In a marked departure from Giorgio Armani’s career-length homage to neutral colors, clean lines, and elegant symmetry, the latest couture collection from Armani Privé is more suited for a high-fashion Jane Jetson. Leaving no space-age fabric behind, Armani crafted unconventional silhouettes with metallic silks, reflective organza, and metal mesh–materials you’d be hard pressed to find in any previous Armani collection, ever.
The looks were largely monochromatic, with knee length dresses over leggings, topped by metal hats resembling various shapes of flying saucers or mesh fencing veils. Many of the floor-length gowns feature a waist-level cut-out, exposing a jolt of complementing or contrasting color–a similar look to the surrealist Viktor & Rolf gowns from last winter.
Expected to appear at the show’s close in a space suit and helmet, Armani attributed the line’s inspiration to an unusual piece of jewelry he found in Milan, as evidenced by the show’s backdrop: giant faceted gemstones in the same jewel tones seen throughout the line. While Armani’s latest might not be terribly wearable, we appreciate his devotion to a cohesive theme, and if we ever complete a mission to Mars, we know exactly where we’ll be shopping for the trip.
I think we can all learn something from Giorgio Armani’s knack for time management — with upwards of six collections a year under his belt (no doubt made of the finest shagreen), “compromise” just doesn’t exist in the man’s fashion vocabulary. Instead he manages to churn out one magnanimous collection after another for each Armani-emblazoned label, each collection more opulent than the next — the finest, of course, that of his couture contribution, Prive. The 2010 Couture collection couldn’t be any more defiant of the current economic clime, which made our smile a little wider. And though I could only enjoy the dazzle from a poorly-lit LED screen, there was no shortage of thrill in my digital digs.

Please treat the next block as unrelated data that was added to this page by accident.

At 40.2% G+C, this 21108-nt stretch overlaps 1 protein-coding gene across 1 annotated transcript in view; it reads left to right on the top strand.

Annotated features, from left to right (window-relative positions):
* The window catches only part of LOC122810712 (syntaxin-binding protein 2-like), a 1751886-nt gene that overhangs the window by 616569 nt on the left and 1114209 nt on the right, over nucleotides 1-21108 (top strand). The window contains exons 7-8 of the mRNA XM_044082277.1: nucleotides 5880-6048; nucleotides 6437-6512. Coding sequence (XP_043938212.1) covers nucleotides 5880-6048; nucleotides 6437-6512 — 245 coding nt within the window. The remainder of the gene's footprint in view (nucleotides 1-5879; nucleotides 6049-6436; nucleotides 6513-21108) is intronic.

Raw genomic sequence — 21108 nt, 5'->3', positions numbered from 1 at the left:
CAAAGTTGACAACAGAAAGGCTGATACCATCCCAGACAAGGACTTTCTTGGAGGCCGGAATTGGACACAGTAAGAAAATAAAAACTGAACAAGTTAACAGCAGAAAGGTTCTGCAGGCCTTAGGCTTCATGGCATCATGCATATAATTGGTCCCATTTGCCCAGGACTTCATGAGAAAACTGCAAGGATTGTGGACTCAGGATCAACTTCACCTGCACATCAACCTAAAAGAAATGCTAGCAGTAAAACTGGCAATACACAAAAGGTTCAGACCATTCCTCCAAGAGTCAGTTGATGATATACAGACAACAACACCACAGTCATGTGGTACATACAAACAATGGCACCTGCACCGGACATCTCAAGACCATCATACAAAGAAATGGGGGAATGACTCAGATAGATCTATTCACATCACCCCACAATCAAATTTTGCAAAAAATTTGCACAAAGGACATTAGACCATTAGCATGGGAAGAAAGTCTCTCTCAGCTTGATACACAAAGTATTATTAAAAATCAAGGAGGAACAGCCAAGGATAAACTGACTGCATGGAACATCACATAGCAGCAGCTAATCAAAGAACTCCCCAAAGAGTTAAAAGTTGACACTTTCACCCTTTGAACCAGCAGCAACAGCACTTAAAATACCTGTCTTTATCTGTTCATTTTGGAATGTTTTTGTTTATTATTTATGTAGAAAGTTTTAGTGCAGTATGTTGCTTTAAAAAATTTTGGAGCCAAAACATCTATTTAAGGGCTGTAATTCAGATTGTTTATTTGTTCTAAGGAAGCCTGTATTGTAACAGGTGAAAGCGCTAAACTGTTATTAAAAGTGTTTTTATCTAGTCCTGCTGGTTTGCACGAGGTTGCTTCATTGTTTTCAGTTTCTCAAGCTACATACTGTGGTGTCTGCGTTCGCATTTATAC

The show opened with a parade of the finest examples of Mr. Armani’s forte — the usual flurry of shiny, satiny suiting, ultra-modern yet befitting the traditionally high standards he set himself so many years ago. Many pieces exhibited that exciting Armani asymmetry we’ve come to look forward to. Such a large collection — 55 looks — held high-priced answers to so many fashion questions, so after a few dresses raised my eyebrows toward the edgy riffs of the 80s, I had to ask, “Can couture be punk?” The don answered yes with a stream of beaded, feathered, unexpectedly short and animal-printed exotica, whetting my appetite for Mr. Armani’s saucier side. After the punk revolution passed, the show relaxed back into traditional Prive fare, an elegant extravaganza of beaded, fitted, sheer-in-all-the-right-places wardroberies, all topped with slightly tilted beanie hats, giving us a reason to refer to the Armani Prive wearer as a donna, rather than a mere woman.
Verdict: There’s a reason couture is only for the select few, and it’s not only because it’s mad difficult. While for most collections, what’s sketched as inspiration rarely is executed verbatim to the drawing, Armani Prive is nothing short of a fantasy lived out.